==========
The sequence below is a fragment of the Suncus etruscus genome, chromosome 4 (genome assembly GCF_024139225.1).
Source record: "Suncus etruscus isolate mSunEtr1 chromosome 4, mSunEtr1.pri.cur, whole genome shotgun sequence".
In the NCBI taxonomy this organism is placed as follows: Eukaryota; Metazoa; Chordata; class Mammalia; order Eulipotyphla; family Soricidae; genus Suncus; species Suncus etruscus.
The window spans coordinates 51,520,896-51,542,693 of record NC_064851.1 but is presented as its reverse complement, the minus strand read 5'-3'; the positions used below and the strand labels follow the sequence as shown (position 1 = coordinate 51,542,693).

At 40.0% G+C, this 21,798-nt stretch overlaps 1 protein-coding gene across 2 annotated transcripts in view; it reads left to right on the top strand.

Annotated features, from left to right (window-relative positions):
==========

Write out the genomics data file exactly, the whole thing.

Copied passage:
The sequence below is a fragment of the Suncus etruscus genome, chromosome 4 (genome assembly GCF_024139225.1).
Source record: "Suncus etruscus isolate mSunEtr1 chromosome 4, mSunEtr1.pri.cur, whole genome shotgun sequence".
In the NCBI taxonomy this organism is placed as follows: Eukaryota; Metazoa; Chordata; class Mammalia; order Eulipotyphla; family Soricidae; genus Suncus; species Suncus etruscus.
The window spans coordinates 51,520,896-51,542,693 of record NC_064851.1 but is presented as its reverse complement, the minus strand read 5'-3'; the positions used below and the strand labels follow the sequence as shown (position 1 = coordinate 51,542,693).

At 40.0% G+C, this 21,798-nt stretch overlaps 1 protein-coding gene across 2 annotated transcripts in view; it reads left to right on the top strand.

Annotated features, from left to right (window-relative positions):